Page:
My understanding of what a conductor does is that the major part of it takes place in rehearsal. He is like a director of a play—the actors act, in ensemble, but he gives them pointers about how to act together, what the tone of the play is, what emphasis he wants, etc. —what you might call the interpretation of the piece. A conductor also sets the rhythms. Different orchestras can sound very different from each other, even playing the same piece. Abd the same orchestra can sound different under the direction of different conductors.

    Let’s say, for example, that the horn section of the orchestra sounds ragged in rehearsal. The conductor has a great ear for that (he doesn’t just hear the whole, he hears each separate part very clearly as well) and he tells them. Then he rehearses them and guides them towards the sound he wants, including whether they should be louder or softer. He pays attention to the balance of sounds in the orchestra.

  8. southpaw Says:

    mezzrow- all joking aside, I remember as a player the conductor setting a tempo and its probably overly simplistic, but directing a bunch of muscians who would otherwise play the piece in a relatively flat manner, or who knows actually – as i understood the lectures afterward, we either were following his cues and he was putting it together the way he wanted to hear it or he ” lost us ” I always pictured him like a musician himself, directing each orchestral section with inflections for timing or emphasis to give the piece his own interpretation.. At least thats what i got out of his expectations, but like I said, I was ejected for lack of seriousness, after about 9 years playing. .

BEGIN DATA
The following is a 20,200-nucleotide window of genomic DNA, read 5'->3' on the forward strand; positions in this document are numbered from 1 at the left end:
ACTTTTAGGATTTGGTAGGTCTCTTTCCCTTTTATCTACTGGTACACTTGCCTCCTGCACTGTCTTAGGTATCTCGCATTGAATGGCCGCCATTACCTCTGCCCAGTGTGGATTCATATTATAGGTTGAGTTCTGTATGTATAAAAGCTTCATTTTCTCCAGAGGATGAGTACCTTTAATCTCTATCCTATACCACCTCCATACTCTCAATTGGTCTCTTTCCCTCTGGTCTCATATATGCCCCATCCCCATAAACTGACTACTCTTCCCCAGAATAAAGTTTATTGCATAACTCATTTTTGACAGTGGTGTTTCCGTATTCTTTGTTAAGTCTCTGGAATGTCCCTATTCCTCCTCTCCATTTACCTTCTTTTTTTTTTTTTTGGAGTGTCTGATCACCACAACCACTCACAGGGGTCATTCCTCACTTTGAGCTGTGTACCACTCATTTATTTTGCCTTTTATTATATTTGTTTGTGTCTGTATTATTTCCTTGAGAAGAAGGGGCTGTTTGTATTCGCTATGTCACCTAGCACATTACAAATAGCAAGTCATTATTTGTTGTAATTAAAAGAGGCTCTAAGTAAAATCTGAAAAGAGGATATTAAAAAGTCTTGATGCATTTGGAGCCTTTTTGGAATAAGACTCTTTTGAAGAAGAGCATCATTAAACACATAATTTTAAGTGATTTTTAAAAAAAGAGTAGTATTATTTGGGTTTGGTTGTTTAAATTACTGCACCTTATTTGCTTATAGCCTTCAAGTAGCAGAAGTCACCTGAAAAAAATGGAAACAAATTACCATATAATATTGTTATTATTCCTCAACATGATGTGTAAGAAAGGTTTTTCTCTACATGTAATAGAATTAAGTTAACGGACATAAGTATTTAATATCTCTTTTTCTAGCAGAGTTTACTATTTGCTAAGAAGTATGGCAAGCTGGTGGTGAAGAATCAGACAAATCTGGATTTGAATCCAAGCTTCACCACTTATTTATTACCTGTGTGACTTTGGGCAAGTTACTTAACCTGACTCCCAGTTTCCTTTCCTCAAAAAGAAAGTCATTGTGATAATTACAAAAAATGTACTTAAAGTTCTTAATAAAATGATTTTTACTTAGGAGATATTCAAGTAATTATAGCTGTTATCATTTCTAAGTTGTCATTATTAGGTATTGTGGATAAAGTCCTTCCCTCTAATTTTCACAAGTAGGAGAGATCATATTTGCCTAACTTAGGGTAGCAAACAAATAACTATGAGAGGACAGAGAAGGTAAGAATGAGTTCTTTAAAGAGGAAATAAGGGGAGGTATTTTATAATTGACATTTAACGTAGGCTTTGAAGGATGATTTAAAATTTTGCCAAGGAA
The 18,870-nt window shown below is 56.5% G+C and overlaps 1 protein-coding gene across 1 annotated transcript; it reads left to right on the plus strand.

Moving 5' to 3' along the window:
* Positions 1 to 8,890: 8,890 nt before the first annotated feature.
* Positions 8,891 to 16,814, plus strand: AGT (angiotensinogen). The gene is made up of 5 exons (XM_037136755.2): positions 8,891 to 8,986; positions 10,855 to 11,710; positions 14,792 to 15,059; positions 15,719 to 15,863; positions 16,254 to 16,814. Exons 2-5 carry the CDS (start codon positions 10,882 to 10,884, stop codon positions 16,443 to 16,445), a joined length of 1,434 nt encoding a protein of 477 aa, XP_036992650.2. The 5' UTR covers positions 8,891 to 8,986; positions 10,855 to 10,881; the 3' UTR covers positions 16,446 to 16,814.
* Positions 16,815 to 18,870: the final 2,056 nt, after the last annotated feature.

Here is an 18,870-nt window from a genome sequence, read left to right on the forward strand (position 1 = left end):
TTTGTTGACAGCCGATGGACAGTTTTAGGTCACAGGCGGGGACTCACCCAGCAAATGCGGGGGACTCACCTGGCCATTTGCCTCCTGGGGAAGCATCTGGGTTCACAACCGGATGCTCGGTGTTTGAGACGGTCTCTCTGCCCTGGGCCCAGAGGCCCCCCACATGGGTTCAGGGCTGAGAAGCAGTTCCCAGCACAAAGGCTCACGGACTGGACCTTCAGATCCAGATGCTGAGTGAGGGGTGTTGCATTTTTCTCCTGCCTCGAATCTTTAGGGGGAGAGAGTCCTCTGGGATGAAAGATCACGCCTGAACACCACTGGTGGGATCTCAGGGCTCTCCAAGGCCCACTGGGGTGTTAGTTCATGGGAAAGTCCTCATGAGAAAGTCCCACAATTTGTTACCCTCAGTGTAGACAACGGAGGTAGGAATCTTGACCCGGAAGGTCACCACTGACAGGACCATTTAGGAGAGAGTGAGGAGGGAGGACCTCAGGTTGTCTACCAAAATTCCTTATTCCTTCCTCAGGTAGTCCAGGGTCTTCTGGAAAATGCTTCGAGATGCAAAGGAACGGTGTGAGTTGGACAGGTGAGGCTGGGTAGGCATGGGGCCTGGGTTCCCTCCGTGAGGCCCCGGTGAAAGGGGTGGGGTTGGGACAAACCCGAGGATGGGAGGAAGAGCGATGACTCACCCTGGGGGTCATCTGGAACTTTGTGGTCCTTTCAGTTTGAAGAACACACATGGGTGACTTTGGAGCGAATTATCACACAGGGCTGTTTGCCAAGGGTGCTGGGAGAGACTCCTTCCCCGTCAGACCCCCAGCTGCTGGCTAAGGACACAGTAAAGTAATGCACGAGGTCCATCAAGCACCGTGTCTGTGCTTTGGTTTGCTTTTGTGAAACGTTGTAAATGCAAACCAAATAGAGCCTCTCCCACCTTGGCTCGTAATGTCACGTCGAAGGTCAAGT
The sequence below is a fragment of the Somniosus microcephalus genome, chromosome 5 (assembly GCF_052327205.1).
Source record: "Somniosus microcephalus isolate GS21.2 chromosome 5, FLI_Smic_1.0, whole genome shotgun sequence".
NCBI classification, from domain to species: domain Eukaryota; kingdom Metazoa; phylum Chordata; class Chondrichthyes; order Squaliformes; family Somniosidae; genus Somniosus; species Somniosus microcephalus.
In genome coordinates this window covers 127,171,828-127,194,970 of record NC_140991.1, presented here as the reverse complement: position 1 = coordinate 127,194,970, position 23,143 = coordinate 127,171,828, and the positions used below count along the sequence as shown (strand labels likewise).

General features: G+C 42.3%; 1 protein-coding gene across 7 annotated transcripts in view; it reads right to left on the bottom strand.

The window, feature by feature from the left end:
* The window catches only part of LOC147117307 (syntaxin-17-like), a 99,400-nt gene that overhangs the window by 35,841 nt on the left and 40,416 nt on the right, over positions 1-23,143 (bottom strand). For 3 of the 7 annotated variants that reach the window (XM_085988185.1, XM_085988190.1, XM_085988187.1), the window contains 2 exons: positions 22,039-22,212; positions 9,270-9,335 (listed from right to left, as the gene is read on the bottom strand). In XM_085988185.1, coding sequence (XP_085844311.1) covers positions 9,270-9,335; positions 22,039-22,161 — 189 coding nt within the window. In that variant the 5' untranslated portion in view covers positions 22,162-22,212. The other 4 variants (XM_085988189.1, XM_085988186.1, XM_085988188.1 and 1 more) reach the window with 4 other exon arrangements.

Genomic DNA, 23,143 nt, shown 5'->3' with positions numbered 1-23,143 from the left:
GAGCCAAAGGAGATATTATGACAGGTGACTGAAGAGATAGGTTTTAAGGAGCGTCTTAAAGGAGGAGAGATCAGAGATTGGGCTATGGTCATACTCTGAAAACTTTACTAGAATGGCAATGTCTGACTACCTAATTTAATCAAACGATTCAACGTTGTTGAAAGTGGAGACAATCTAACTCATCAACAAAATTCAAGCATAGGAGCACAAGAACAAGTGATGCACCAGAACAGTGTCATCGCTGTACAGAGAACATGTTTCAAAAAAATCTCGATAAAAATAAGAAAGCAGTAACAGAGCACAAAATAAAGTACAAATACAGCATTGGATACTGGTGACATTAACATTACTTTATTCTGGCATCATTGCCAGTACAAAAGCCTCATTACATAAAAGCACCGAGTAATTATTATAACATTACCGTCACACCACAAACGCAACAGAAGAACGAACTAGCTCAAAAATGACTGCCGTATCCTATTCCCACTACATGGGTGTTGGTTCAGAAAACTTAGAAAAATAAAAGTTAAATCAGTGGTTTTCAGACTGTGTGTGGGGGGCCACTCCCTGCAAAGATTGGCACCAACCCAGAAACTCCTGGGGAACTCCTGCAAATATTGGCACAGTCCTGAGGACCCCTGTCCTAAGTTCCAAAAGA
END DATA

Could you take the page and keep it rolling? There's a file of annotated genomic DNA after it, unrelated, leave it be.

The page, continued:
In yjis video, You’d probably have to be in the orchestra to know who’s leading who here.

  9. Julie Says:

    From the perspective of a long-time performer, the conductor’s role is a little like that of a driver of a team of horses. Yes, the horses do all the work, but the driver sets their pacing and provides guidance.

    Good directors know exactly how they want the music to sound, and how best to draw that sound from the musicians who follow them. Great directors can improvise in the midst of a performance, and make it seem as though it was meant to be that way.

  10. Pat Says:

    That was mesmerizing. Hard to know how it came about because I can’t read the language around the You-Tube page.

  11. Pat Says:

    More here.

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Previously a lifelong Democrat, born in New York and living in New England, surrounded by liberals on all sides, I've found myself slowly but surely leaving the fold and becoming that dread thing: a neocon.